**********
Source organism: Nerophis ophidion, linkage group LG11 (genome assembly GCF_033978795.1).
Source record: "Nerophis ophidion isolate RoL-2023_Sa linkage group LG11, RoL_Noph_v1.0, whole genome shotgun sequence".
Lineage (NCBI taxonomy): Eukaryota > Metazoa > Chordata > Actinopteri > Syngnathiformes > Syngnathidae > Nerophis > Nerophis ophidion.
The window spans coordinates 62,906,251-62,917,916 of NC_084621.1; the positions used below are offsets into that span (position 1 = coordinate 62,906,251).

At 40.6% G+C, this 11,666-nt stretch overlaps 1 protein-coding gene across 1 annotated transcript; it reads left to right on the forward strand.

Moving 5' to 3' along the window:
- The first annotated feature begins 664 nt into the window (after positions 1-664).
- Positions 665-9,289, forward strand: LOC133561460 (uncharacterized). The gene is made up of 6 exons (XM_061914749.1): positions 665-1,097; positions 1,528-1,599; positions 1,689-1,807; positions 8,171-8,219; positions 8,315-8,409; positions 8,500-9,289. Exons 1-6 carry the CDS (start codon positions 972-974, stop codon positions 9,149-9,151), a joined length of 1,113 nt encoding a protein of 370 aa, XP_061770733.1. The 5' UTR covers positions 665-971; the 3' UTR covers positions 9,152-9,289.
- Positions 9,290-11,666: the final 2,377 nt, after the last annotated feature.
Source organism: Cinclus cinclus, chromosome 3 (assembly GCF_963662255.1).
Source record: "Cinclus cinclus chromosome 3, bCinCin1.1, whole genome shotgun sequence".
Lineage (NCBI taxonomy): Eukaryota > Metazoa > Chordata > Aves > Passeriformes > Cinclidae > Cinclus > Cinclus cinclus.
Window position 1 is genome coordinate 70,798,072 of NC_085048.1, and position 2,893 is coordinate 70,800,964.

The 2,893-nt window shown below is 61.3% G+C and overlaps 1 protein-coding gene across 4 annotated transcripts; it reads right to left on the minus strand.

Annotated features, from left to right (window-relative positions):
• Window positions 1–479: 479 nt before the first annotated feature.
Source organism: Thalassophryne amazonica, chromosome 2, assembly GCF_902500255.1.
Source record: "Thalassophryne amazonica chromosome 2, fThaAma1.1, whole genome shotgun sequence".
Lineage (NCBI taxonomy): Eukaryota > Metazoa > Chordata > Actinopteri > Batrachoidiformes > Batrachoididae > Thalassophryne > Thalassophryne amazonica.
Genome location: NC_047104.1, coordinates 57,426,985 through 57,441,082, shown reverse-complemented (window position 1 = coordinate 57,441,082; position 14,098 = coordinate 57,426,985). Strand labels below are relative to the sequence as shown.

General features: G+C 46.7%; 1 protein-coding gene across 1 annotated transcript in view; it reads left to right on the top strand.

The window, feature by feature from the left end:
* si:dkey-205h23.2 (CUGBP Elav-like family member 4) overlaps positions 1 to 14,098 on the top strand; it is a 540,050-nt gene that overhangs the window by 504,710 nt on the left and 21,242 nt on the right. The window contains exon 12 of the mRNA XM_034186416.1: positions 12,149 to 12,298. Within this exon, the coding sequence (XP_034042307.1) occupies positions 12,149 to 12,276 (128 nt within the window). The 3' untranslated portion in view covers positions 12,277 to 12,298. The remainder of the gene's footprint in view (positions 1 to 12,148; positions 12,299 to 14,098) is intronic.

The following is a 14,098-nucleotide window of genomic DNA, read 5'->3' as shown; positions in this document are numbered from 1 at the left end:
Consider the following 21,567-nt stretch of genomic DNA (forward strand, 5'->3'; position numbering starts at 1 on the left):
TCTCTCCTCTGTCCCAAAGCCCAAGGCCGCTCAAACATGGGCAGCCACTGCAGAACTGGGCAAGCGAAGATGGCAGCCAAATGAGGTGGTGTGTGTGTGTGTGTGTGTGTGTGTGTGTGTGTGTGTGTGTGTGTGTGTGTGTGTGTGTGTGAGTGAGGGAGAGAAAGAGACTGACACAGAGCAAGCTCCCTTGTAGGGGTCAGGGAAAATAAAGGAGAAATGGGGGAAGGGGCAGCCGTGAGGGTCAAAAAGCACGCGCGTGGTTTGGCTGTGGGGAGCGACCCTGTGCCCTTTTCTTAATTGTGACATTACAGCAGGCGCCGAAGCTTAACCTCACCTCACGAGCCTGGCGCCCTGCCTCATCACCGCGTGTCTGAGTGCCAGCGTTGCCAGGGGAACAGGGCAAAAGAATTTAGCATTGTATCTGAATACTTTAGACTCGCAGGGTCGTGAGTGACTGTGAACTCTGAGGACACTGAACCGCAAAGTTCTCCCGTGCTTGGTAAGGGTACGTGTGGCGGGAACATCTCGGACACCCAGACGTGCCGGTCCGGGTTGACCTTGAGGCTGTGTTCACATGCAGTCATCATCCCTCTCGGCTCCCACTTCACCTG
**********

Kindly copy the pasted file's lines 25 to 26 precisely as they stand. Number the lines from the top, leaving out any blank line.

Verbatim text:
Consider the following 21,567-nt stretch of genomic DNA (forward strand, 5'->3'; position numbering starts at 1 on the left):
TCTCTCCTCTGTCCCAAAGCCCAAGGCCGCTCAAACATGGGCAGCCACTGCAGAACTGGGCAAGCGAAGATGGCAGCCAAATGAGGTGGTGTGTGTGTGTGTGTGTGTGTGTGTGTGTGTGTGTGTGTGTGTGTGTGTGTGTGTGTGTGTGAGTGAGGGAGAGAAAGAGACTGACACAGAGCAAGCTCCCTTGTAGGGGTCAGGGAAAATAAAGGAGAAATGGGGGAAGGGGCAGCCGTGAGGGTCAAAAAGCACGCGCGTGGTTTGGCTGTGGGGAGCGACCCTGTGCCCTTTTCTTAATTGTGACATTACAGCAGGCGCCGAAGCTTAACCTCACCTCACGAGCCTGGCGCCCTGCCTCATCACCGCGTGTCTGAGTGCCAGCGTTGCCAGGGGAACAGGGCAAAAGAATTTAGCATTGTATCTGAATACTTTAGACTCGCAGGGTCGTGAGTGACTGTGAACTCTGAGGACACTGAACCGCAAAGTTCTCCCGTGCTTGGTAAGGGTACGTGTGGCGGGAACATCTCGGACACCCAGACGTGCCGGTCCGGGTTGACCTTGAGGCTGTGTTCACATGCAGTCATCATCCCTCTCGGCTCCCACTTCACCTG